I also know that this post is based solely on my own personal opinion and I know that opinions vary and that is what makes the world go 'round. I know that for some people, they really couldn't care less about these issues and that is okay! It's all about personal decisions and we all have differences. This post is certainly not meant to offend anyone, it is just a large collection of ramblings from my very passionate heart. These ideas and lifestyle changes are important to me and my family and I just thought I'd toss them out here on my personal blog.

I mostly wanted to put this information out there so that others may better understand me and why I do the things I do, why I live the way I live, and give those around me a peek into my not-so-square box. For me personally, there is a very deep spiritual connection to this way of living and thinking. I find myself closer to God when I'm doing things in a more natural way than at any other time. And for me, that is most important!

14 comments:

marjean said...

I'm with you 100%. We need to pay more attention to what we put in out mouth and our environment...our bodies will thank us. I've started opening my eyes about 4 years ago and I feel better than ever...and the added advantage of cooking whole "real" food...natural weight maintenance! :)

Char said...

good for you...it's all why I'm started buying more and more local produce.

VPS said...

Oh Sandra - we do the same things & raise our own beef. I'll be 60 next year & was blessed to be raised on organic homegrown food . . . . & at 59 take no meds at all. As you know from flickr, my mom is 88 & still squatting up & down. You re SO RIGHT that this is very important to our health & the health of our children.

Also like you do not make a big issue of it - it just a day-by-day choice & sometimes we decide to be "opportunivores" - eating as the opportunity presents itself.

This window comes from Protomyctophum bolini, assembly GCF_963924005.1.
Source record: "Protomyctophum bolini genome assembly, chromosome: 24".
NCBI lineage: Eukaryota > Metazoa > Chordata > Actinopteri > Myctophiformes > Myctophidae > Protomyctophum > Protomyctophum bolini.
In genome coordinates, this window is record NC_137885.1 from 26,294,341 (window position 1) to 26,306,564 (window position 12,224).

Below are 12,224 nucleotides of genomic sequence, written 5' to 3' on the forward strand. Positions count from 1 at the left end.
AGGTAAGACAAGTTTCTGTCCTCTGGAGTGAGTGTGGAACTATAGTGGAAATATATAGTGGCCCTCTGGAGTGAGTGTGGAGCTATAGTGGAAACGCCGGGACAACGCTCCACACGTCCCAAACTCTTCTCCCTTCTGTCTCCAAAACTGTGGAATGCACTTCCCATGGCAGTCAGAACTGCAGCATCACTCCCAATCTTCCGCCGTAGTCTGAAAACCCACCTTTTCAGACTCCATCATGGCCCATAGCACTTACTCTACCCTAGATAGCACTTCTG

Very nice piece . . . nice put indeed. . .

Vera

fromthedepthsofacreativeheart said...

Love your blog, Sandra! And I agree with you 100%.

I have never read my packages. I've just never thought of it before but will begin to do so now.

We buy most of our food in bulk from US growers. A grain mill is on my wish list and will soon be added to the household. We dream of our own garden, chickens & goats to make our own cheese, yogurt & soap. Maybe a cow one day for beef.

spread your wings said...

wonderful and inspirational post. i feel like a lot more people are wising up and starting to live a more healthful life in regards to the food they eat, but many, admittedly myself, are not there yet.

jess said...

I DO agree with you. I try to avoid food dyes and pesticides, because of the kids' autism. Red dyes really DO make a difference.
I doubt I could ever give up bacon. But I also know local farmers.
Finances make it difficult to make my life exactly what I want it to be, but I have ALWAYS wanted my own vegetable farm, and fresh eggs.
Gardening with kids is a great experience, all the way around.

jess said...

Ooops, wanted to add that I'm not a big fan of large scale organic farming... but I prefer 'natural,' or no pesticides. :-D

Spaz said...

I'm in the club! I agree 100%! We went to mostly organic 3 years ago...and it's much easier to find items today in Mobile. I read labels and pay price for the best. I get so frustrated when I happen upon something I want and flip over the package to find all the crap I can't pronouce...even on some natural stuff!